A large malware campaign first discovered in Poland may have affected financial institutions in 31 countries. Technical clues point toward the Lazarus group, believed to be linked to North Korea, which used the Sundown exploit kit, researchers say. But attributing cyberattacks is tricky.
At this year's RSA Conference, we have about 35 videos on the docket. And truly we're talking about the A-Z of information security thought leaders, from CrowdStrike co-founder Dmitri Alperovitch to ZixCorp CEO David Wagner, with a stop in the middle to discuss homeland security with U.S. Rep. Michael McCaul.
Russian police have arrested more suspected members of a cybercrime gang that used "Lurk" malware to steal nearly $30 million from Russian banks. Separately, a lead cybersecurity investigator's arrest on treason charges appears to be chilling cross-border cooperation.
For too long, ensuring that code is securely written - and bug free - has been a business afterthought. But there's been new hope for building security into the development lifecycle, thanks to the rise of DevOps, aka rugged software, says Chris Wysopal, CTO of the application security firm Veracode.
In this edition of the ISMG Security Report: An evaluation of the challenges law enforcement faces in using lawful hacking and metadata as an alternative way to collect evidence when cracking an encrypted device is not an option. Also, a look at Trump's revised cybersecurity executive order.
Dozens of banks, governments and telecommunications companies have been struck by fileless malware, which resides in memory and leaves few traces for investigators, according to Kaspersky Lab. The use of open-source tools and utilities makes the attacks difficult to detect.
Just like epidemiologists studying disease outbreaks, cybersecurity professionals can benefit from identifying and mitigating certain behaviors, says Dr. Elizabeth Lawler, an epidemiologist who is CEO of Conjur, a data security firm.
Exploit kits are out and phishing emails are in for attackers who are attempting to infect victims with ransomware, according to new research. Unfortunately, the volume of phishing - and thus ransomware - attacks continues to grow.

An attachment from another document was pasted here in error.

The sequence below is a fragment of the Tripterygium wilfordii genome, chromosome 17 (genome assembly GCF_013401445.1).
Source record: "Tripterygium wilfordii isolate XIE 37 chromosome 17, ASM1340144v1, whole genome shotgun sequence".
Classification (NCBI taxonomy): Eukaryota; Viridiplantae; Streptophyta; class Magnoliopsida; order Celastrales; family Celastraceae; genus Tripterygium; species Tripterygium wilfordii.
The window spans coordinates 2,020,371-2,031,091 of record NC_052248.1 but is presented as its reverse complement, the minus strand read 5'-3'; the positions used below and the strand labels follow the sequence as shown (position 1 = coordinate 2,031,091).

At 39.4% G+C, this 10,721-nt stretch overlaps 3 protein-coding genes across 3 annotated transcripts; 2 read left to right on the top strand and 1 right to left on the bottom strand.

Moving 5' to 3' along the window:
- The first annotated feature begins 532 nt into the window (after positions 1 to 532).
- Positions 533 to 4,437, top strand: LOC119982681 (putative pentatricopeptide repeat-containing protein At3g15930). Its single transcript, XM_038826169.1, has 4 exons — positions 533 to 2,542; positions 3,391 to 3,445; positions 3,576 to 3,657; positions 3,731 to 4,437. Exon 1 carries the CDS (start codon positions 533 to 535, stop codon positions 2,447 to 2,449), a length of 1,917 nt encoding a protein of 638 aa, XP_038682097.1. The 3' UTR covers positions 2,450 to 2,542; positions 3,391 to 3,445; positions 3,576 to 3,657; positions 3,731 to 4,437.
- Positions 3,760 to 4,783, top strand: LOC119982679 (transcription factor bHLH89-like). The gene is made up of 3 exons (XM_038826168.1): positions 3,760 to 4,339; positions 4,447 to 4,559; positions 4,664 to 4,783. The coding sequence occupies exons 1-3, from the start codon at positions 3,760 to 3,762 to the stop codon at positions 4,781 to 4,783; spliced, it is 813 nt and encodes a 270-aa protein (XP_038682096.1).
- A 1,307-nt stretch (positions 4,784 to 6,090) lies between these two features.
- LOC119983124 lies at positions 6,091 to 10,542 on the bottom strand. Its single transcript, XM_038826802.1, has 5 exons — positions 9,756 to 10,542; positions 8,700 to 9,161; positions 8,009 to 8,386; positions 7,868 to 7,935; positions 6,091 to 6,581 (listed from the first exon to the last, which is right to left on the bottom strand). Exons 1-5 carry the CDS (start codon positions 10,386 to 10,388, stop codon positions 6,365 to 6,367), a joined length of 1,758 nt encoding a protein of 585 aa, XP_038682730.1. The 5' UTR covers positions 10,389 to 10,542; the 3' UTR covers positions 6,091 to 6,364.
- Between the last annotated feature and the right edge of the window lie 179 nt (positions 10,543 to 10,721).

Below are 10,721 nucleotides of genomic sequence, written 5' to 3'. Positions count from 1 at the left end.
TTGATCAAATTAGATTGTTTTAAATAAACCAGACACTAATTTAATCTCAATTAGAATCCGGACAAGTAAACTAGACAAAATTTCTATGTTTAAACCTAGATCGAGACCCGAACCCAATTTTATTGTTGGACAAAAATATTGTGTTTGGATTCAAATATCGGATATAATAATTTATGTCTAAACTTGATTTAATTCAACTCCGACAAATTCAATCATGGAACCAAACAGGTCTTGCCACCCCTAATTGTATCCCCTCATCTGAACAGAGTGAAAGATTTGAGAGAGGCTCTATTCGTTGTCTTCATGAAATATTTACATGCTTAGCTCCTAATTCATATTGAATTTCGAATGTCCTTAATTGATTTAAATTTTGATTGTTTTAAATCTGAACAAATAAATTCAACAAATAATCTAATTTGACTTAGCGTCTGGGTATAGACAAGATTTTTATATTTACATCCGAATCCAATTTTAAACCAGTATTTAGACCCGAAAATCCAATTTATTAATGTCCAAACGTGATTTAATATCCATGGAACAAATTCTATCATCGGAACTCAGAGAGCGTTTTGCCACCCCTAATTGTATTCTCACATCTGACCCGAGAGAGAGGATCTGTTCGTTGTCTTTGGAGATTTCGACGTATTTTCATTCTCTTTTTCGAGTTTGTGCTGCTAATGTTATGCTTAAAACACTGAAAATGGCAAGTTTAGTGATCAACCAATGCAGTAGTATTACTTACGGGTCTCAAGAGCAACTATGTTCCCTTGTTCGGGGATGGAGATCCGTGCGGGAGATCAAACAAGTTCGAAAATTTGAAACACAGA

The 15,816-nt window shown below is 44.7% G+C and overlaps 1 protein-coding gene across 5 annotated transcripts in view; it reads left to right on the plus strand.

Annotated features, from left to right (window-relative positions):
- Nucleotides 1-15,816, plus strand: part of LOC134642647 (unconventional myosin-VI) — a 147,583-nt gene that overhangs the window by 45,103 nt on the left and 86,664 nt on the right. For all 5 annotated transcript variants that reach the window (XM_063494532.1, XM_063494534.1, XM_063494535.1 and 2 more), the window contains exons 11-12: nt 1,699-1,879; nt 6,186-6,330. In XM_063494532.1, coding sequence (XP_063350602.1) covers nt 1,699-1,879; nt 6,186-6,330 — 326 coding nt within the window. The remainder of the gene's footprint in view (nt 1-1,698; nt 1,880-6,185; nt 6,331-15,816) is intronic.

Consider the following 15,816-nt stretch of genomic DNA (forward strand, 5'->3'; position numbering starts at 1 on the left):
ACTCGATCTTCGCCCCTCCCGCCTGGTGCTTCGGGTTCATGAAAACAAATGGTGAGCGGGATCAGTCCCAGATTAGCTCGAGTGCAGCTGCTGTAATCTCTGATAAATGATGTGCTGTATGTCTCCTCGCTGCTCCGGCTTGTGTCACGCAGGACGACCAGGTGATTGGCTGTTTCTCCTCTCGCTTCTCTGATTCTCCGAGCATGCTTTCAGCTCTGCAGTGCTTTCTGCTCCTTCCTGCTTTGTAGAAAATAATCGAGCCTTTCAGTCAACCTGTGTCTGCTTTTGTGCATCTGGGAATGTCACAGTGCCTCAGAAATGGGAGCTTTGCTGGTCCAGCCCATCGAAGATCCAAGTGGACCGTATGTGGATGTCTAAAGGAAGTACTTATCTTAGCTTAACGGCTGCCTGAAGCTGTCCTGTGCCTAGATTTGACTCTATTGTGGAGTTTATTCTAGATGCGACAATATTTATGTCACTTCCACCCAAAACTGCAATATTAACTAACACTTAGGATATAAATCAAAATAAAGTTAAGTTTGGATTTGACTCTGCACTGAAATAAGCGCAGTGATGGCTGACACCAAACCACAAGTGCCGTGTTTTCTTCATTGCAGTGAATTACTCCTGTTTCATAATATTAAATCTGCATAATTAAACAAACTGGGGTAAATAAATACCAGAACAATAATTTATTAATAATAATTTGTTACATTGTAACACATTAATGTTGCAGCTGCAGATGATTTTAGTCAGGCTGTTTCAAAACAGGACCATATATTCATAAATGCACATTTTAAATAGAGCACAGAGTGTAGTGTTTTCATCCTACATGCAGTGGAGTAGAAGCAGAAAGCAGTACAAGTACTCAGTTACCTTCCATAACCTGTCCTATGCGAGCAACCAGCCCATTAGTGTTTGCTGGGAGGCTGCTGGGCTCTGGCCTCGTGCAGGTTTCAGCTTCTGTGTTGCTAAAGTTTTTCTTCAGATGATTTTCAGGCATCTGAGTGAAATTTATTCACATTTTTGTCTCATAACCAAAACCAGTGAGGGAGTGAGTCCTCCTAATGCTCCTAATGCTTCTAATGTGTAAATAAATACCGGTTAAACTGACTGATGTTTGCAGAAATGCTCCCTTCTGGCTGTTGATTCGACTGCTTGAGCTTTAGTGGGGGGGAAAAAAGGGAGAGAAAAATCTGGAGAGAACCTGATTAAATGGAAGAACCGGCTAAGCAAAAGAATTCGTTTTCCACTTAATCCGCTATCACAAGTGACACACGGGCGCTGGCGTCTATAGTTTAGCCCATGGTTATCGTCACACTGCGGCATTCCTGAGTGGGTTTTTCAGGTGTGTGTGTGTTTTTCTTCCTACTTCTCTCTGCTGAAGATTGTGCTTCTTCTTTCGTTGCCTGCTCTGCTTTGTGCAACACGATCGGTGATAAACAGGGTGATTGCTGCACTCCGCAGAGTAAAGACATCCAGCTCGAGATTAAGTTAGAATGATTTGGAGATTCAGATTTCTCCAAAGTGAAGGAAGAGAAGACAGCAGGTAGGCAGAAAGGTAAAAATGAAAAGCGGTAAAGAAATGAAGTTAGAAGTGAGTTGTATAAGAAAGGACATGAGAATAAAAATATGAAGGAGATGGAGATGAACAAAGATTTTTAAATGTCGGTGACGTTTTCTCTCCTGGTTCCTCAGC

The House has passed a privacy bill that would strengthen the legal protection afforded to emails older than 180 days. The bill now moves to the Senate, where it died last year after some senators tacked on controversial, privacy-eroding amendments.
We know why phishing works; we know how it works. And yet the schemes still succeed, and they're only getting more effective. How can we stop phishing? Jim Hansen of PhishMe has some ideas, and they just might surprise you.
A digital forensic analysis of a new type of Mac malware reveals that it has a strong connection to Iran, researchers say. The malware, which turned up on the computer of a human rights advocate, tries to steal authentication details from macOS's Keychain.
Televisions that spy on their users have long been a trope of dystopian fiction, including George Orwell's "1984." But the spying TV appears to be far from fictional, according to a new settlement agreement reached between the FTC and smart-TV maker Vizio.
InterContinental Hotels Group is warning customers that malware infected point-of-sale devices at a dozen of its hotel restaurants and bars in North America and the Caribbean for up to four months in 2016. But it's unclear if the breach ties to reported exploits involving POS service providers.
The FBI says it's continuing to investigate an international cybercrime ring that stole at least $1.2 million via malware, money mules and overseas bank transfers. So far, one Brooklyn-based man has pleaded guilty to related offenses.
When Army intelligence specialist Chelsea Manning leaked classified documents to WikiLeaks in 2010, the federal government's security clearance process served as the main defense against malicious insiders. CERT's Randy Trzeciak explains how insider threat defenses have changed since then.